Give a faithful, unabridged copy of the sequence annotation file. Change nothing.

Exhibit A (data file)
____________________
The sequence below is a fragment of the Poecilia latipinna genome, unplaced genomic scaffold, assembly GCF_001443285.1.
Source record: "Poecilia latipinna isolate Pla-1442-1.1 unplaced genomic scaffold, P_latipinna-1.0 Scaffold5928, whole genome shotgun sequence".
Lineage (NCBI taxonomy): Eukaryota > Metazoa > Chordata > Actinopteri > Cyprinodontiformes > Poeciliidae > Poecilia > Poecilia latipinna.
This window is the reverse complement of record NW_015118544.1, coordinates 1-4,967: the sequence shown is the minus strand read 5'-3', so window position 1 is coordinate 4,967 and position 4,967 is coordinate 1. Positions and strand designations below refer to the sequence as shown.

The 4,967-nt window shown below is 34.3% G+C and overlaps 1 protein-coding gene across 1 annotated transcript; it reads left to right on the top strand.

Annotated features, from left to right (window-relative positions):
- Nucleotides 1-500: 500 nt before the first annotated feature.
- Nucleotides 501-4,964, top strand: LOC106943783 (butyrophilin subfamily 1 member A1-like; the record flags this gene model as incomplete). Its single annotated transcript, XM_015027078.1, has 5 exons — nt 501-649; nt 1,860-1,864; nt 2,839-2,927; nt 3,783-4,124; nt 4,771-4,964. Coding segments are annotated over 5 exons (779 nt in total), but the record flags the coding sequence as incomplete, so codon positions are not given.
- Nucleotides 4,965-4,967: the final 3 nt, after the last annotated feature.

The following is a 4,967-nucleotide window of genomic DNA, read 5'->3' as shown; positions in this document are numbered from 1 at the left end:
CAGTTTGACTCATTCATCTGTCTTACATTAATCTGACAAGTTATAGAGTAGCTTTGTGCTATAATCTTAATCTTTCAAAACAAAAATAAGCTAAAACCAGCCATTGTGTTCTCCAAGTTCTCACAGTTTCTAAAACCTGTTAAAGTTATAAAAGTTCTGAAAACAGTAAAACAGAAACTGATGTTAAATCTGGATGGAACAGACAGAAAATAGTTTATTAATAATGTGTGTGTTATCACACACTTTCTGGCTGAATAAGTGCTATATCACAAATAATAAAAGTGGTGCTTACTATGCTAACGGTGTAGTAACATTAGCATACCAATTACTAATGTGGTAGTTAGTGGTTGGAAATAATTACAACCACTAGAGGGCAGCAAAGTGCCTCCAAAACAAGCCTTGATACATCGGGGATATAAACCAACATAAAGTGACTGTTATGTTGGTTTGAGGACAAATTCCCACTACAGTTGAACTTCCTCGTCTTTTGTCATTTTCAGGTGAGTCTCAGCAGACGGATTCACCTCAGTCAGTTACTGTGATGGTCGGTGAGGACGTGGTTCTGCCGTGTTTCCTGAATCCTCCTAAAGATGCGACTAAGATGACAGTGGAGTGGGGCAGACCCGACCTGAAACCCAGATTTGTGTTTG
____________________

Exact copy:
The sequence below is a fragment of the Poecilia latipinna genome, unplaced genomic scaffold, assembly GCF_001443285.1.
Source record: "Poecilia latipinna isolate Pla-1442-1.1 unplaced genomic scaffold, P_latipinna-1.0 Scaffold5928, whole genome shotgun sequence".
Lineage (NCBI taxonomy): Eukaryota > Metazoa > Chordata > Actinopteri > Cyprinodontiformes > Poeciliidae > Poecilia > Poecilia latipinna.
This window is the reverse complement of record NW_015118544.1, coordinates 1-4,967: the sequence shown is the minus strand read 5'-3', so window position 1 is coordinate 4,967 and position 4,967 is coordinate 1. Positions and strand designations below refer to the sequence as shown.

The 4,967-nt window shown below is 34.3% G+C and overlaps 1 protein-coding gene across 1 annotated transcript; it reads left to right on the top strand.

Annotated features, from left to right (window-relative positions):
- Nucleotides 1-500: 500 nt before the first annotated feature.
- Nucleotides 501-4,964, top strand: LOC106943783 (butyrophilin subfamily 1 member A1-like; the record flags this gene model as incomplete). Its single annotated transcript, XM_015027078.1, has 5 exons — nt 501-649; nt 1,860-1,864; nt 2,839-2,927; nt 3,783-4,124; nt 4,771-4,964. Coding segments are annotated over 5 exons (779 nt in total), but the record flags the coding sequence as incomplete, so codon positions are not given.
- Nucleotides 4,965-4,967: the final 3 nt, after the last annotated feature.

The following is a 4,967-nucleotide window of genomic DNA, read 5'->3' as shown; positions in this document are numbered from 1 at the left end:
CAGTTTGACTCATTCATCTGTCTTACATTAATCTGACAAGTTATAGAGTAGCTTTGTGCTATAATCTTAATCTTTCAAAACAAAAATAAGCTAAAACCAGCCATTGTGTTCTCCAAGTTCTCACAGTTTCTAAAACCTGTTAAAGTTATAAAAGTTCTGAAAACAGTAAAACAGAAACTGATGTTAAATCTGGATGGAACAGACAGAAAATAGTTTATTAATAATGTGTGTGTTATCACACACTTTCTGGCTGAATAAGTGCTATATCACAAATAATAAAAGTGGTGCTTACTATGCTAACGGTGTAGTAACATTAGCATACCAATTACTAATGTGGTAGTTAGTGGTTGGAAATAATTACAACCACTAGAGGGCAGCAAAGTGCCTCCAAAACAAGCCTTGATACATCGGGGATATAAACCAACATAAAGTGACTGTTATGTTGGTTTGAGGACAAATTCCCACTACAGTTGAACTTCCTCGTCTTTTGTCATTTTCAGGTGAGTCTCAGCAGACGGATTCACCTCAGTCAGTTACTGTGATGGTCGGTGAGGACGTGGTTCTGCCGTGTTTCCTGAATCCTCCTAAAGATGCGACTAAGATGACAGTGGAGTGGGGCAGACCCGACCTGAAACCCAGATTTGTGTTTG